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Please use this identifier to cite or link to this item: http://hdl.handle.net/2451/14388

Authors: Schocken, Shimon
Jones, Christopher
Issue Date: 24-Dec-1991
Publisher: Stern School of Business, New York University
Series/Report no.: IS-91-30
Abstract: One fundamental requirement in the expected utility model is that the preferences of rational persons should be independent of problem description. Yet an extensive body of research in descriptive decision theory indicates precisely the opposite: when the same problem is cast in two different, but normatively equivalent, "frames," people tend to change their preferences in a systematic and predictable way. In particular, alternative frames of the same decision tree are likely to invoke different sets of heuristics, biases, and risk-attitudes, in the user's mind. The paper presents a computational model in which decision-trees are cast as attributed graphs, and reframing operations on trees are implemented as graph-grammar productions. In addition to the basic functions of creating and analyzing decision-trees, the model offers a natural way to define a host of "debiasing mechanisms" using graphical programming techniques, Some of these mechanisms have appeared in the decision theory literature, whereas others were directly inspired by the novel use of graph grammars in modeling decision problems.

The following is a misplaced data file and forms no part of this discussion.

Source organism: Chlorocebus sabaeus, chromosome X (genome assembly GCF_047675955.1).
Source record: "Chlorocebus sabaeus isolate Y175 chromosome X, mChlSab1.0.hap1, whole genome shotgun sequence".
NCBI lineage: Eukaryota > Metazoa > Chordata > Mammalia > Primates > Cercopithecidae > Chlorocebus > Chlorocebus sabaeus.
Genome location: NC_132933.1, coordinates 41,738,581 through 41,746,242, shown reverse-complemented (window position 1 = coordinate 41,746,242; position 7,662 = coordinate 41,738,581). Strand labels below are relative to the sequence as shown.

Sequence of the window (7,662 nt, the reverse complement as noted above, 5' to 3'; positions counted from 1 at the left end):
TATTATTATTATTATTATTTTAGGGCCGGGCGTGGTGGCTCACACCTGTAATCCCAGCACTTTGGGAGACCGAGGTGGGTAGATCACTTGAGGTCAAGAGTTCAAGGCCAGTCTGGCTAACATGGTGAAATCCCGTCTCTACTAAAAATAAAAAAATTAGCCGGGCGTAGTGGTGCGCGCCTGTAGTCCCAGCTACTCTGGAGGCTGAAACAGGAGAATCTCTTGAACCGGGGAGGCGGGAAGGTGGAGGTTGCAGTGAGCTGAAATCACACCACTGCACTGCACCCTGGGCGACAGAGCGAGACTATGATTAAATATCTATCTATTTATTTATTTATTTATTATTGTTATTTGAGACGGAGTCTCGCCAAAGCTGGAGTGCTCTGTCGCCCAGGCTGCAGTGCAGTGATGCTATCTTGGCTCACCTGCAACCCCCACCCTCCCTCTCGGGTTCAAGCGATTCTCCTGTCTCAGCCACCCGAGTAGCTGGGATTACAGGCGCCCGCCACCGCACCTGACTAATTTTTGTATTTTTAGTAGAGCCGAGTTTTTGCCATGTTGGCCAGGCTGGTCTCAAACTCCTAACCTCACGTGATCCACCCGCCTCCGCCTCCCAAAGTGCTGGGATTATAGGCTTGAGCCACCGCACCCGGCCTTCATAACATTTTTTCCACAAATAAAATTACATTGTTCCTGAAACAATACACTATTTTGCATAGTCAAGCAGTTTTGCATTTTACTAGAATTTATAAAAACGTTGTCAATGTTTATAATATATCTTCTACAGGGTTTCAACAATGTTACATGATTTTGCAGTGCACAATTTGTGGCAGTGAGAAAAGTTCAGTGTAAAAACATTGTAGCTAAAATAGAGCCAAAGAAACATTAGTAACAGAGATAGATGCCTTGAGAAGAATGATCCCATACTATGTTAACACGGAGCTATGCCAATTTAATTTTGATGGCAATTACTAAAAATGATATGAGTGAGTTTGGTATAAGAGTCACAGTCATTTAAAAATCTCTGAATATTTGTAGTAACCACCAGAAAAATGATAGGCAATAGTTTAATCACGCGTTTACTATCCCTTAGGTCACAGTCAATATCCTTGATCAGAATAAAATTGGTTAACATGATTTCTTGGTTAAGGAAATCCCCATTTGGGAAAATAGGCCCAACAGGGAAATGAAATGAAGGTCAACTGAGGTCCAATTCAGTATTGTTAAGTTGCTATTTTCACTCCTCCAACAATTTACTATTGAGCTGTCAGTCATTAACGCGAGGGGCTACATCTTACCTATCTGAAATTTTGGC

URI: http://hdl.handle.net/2451/14388
Appears in Collections:IOMS: Information Systems Working Papers

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